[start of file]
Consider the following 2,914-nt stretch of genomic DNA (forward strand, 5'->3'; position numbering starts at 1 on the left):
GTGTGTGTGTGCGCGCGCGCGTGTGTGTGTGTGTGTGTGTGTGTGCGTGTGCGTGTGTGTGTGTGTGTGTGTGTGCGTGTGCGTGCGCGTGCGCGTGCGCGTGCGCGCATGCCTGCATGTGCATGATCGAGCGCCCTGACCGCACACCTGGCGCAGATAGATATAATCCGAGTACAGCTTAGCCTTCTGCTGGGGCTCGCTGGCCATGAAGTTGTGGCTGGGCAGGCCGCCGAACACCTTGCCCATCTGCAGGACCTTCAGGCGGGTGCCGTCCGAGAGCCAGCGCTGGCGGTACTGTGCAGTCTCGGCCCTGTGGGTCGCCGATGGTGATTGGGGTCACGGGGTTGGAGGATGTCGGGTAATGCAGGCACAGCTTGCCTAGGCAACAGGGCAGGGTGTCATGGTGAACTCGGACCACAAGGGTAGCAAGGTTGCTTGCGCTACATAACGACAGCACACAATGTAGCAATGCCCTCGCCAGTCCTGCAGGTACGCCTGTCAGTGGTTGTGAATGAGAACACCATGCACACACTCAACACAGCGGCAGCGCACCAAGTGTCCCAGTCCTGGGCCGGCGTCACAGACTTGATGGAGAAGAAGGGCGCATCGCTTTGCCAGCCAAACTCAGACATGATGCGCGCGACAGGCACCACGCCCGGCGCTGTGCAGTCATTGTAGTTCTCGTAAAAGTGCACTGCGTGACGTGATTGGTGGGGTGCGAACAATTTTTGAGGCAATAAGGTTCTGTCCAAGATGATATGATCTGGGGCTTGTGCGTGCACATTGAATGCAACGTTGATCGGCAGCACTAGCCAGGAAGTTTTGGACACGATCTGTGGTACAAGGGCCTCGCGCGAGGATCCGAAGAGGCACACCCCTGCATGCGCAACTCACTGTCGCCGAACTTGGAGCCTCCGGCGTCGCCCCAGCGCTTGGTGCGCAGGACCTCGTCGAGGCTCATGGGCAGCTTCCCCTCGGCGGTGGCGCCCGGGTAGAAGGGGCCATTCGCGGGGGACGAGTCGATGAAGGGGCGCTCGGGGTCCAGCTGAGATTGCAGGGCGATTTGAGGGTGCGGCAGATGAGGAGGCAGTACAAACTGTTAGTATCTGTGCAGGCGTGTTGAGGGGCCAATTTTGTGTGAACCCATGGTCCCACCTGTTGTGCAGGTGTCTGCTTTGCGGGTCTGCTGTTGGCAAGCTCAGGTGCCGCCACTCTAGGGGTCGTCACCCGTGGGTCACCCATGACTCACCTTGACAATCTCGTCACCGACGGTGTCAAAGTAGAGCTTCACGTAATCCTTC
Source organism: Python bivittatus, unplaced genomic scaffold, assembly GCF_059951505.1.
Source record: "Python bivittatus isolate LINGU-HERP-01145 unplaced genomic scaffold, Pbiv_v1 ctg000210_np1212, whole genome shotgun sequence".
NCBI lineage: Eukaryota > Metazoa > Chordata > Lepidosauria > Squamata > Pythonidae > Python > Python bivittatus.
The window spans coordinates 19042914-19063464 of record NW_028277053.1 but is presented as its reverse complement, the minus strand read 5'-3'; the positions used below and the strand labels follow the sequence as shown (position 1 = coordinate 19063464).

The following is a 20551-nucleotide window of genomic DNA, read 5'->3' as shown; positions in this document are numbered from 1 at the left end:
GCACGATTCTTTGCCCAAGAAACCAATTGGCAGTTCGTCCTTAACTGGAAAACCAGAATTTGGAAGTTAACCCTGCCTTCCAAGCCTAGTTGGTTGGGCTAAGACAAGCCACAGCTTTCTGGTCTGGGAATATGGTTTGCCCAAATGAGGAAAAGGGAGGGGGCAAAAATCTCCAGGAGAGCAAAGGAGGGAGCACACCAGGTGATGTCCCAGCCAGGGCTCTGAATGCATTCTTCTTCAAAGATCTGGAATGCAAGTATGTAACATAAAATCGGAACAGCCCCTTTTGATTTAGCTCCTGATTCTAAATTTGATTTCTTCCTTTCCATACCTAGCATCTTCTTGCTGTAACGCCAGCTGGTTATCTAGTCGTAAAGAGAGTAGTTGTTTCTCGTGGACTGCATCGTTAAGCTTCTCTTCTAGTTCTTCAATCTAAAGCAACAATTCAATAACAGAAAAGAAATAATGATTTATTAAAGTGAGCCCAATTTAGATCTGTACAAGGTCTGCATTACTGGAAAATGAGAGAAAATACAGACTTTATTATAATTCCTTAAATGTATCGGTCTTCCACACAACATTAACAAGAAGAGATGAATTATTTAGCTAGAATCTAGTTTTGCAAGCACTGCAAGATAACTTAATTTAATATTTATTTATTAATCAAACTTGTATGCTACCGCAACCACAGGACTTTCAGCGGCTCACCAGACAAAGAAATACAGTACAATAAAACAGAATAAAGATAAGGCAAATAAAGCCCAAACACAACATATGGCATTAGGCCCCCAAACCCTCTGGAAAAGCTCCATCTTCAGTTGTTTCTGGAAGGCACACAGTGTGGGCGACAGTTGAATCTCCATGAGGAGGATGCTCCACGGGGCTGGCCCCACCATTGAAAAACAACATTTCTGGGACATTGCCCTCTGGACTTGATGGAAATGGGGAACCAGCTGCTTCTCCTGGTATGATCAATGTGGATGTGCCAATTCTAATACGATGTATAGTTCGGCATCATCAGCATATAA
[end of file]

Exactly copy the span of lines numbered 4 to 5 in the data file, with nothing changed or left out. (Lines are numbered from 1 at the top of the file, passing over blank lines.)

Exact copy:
Source record: "Python bivittatus isolate LINGU-HERP-01145 unplaced genomic scaffold, Pbiv_v1 ctg000210_np1212, whole genome shotgun sequence".
NCBI lineage: Eukaryota > Metazoa > Chordata > Lepidosauria > Squamata > Pythonidae > Python > Python bivittatus.